In their book, A New Culture of Learning, Thomas and Brown explore the concept of education as it applies to the twenty first century. In a world of constant change and ready access to information and new forms of interaction, the authors explain, there are new demands being placed on education which can be met by the very technologies creating those demands. It is quite a wonderful picture that they paint and the book is a great read.
Within their argument for this new world of learning, Thomas and Brown describe the concept of ‘indwelling‘. They write that “The concept is a certain familiarity that forms through the process of prolonged inquiry on particular topics or from repeated use of skills and techniques. [Michael] Polanyi has referred to it as ‘indwelling’.
Indwelling is a familiarity with ideas, practices, and processes that are so engrained they become second nature. Not unlike the notion of inquiry, indwelling is also an adaptive process, meaning that the practices that become second nature have flexibility; they are responsive to changes in the environment and situation. They become an embodied set of practices that are both constantly changing and evolving yet also central to the definition of inquiry.” (p.84)
“The more we engage with the process of asking questions,” they continue (p.85), “the more we tend to engage with the tacit dimension of knowledge. Indwelling is the set of practices we use and develop to find and make connections among the tacit dimensions of things. It is the set of experiences from which we are able to develop our hunches and sense of intuition.
When we think about engaging the passions of the learner, we need to think about her sense of indwelling, because that is her greatest source of inspiration, but it is also the largest reservoir she has of tacit knowledge. The basketball player who knows how to shoot a jump shot has not only a greater motivation to learn about biomechanics because it might improve his game, but he also has a vast stockpile of tacit information that can help inform him of what might be good questions to ask about how to shoot a basketball effectively. It is not just that the basketball player cares more. He actually knows things and make connections on a tacit level because for him, these are places where indwelling happens.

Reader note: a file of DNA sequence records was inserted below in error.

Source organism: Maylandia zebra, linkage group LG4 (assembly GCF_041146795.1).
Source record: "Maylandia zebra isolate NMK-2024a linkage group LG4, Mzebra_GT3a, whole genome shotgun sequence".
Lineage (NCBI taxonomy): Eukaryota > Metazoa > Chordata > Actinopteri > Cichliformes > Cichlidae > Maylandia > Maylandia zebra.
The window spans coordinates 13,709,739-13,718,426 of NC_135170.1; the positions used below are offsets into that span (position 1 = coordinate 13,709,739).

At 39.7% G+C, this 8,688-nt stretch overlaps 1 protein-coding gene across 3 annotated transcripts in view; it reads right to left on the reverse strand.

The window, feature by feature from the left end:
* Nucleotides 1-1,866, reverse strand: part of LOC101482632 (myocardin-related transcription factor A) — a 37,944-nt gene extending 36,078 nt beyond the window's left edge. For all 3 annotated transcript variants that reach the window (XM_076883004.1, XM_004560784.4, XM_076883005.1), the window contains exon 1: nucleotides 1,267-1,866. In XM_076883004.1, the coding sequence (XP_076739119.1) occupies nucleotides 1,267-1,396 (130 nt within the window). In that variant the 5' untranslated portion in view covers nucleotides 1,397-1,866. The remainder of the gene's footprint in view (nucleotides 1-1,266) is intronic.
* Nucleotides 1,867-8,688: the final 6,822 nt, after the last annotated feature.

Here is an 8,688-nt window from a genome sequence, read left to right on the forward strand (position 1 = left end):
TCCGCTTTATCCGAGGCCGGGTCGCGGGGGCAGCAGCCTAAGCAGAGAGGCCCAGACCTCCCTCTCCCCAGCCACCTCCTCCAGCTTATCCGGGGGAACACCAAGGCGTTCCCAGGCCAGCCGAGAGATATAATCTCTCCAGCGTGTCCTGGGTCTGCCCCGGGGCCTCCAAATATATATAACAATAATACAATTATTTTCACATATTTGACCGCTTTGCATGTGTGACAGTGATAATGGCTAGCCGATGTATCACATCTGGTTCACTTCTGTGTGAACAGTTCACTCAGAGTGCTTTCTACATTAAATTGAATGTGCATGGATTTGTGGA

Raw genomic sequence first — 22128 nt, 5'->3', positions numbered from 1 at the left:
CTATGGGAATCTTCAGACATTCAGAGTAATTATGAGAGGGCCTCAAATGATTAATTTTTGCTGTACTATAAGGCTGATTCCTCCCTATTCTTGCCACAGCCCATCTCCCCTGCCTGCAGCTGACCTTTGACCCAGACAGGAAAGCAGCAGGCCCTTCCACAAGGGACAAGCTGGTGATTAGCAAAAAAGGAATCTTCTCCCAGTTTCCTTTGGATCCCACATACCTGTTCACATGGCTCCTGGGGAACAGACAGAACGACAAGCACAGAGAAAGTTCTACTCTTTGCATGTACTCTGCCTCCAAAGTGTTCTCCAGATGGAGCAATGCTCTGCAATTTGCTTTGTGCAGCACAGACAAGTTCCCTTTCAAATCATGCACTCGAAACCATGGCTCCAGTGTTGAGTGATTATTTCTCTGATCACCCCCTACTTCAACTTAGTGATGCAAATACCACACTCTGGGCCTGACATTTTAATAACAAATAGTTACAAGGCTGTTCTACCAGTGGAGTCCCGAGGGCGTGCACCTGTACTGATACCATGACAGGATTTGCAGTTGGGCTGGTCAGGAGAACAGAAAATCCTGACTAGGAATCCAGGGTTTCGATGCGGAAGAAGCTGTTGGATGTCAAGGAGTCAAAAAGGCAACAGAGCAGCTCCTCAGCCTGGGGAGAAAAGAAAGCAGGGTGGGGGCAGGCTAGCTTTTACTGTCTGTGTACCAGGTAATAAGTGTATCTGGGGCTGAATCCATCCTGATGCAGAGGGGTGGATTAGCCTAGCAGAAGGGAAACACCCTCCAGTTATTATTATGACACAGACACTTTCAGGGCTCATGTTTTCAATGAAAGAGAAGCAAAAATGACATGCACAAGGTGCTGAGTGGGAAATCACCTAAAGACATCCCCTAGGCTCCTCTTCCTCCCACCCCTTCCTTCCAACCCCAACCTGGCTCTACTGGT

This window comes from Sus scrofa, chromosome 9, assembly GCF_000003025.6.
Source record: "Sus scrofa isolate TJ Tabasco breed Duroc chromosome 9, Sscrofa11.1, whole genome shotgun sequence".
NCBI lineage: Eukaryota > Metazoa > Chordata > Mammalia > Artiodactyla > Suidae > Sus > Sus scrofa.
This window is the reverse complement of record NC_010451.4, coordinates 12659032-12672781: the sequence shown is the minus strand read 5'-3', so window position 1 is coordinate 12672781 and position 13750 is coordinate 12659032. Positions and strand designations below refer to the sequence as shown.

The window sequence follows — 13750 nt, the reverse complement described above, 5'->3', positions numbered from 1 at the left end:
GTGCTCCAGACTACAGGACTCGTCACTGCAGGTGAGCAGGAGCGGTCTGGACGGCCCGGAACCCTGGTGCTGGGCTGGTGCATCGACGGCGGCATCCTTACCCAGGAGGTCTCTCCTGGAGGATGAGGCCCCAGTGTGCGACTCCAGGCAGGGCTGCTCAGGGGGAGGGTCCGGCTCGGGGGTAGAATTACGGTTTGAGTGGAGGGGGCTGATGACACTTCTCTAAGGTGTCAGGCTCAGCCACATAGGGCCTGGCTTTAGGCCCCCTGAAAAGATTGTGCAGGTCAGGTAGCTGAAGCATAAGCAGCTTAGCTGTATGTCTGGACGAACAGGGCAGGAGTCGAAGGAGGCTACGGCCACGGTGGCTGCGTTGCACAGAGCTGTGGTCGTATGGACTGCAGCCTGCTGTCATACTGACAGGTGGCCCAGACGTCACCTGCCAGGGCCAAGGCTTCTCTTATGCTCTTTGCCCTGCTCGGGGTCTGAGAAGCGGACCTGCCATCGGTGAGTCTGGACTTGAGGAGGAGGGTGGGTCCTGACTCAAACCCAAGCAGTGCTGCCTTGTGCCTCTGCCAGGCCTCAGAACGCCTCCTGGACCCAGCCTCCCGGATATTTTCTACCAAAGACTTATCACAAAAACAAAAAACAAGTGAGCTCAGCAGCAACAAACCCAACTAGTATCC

Traditional notions of learning can do little, if anything, with either this passion or this tacit knowledge because they are precisely the things that cannot be made explicit through answers. They can, however, be explored at a very deep and sophisticated level by asking the right questions.
With just a small shift, from answering questions to asking them, inquiry emerges as a tool for harnessing not only the passion of students but also the stockpile of tacit knowledge that comes from a lifetime of experience doing the things that have become second nature to them.” (p.85)
Thomas and Brown use massively multiplayer online games (MMOs) as a test case for understanding how learning (and education) might work in a century of ready access to ever-changing knowledge.
These games, among other qualities, develop what the authors refer to as “a sense of collective indwelling – the feeling and belief that group members share a tacit understanding of one another, their environment, and the practices necessary to complete their task. Collective indwelling evolves out of the fusion of the information network and petri dish elements of learning, and it is almost entirely tacit. It both resides in and provokes the imagination. It is at once personal and collective. Though individual performance is vitally important – each and every player must execute the jobs flawlessly or the team doesn’t succeed – it is inherently tied to the group itself. There is no way for a single [-p.114] player (or even a small handful of players) to succeed alone. The team relies on everyone to understand that their success as individuals creates something that amounts to more than the sum of its parts.” (p.113-114)
Why online games as a model for learning?
The authors’ argument for adopting these games as a model of learning is well explored in the book, but largely summed up by the following statement: “As we have seen, tacit learning functions most effectively when students discover their own learning objectives. Games, which allow learners to play, explore, and experience, also allow them to discover what is important to them, what it is they actually want to learn – and that keeps them playing. When people stop learning in a game, they lose interest and quit. When understood properly, therefore, games may in fact be one of the best models for learning and knowing in the twenty-first century. Why? Because if a game is good, you never play it the same way twice.” (p.111)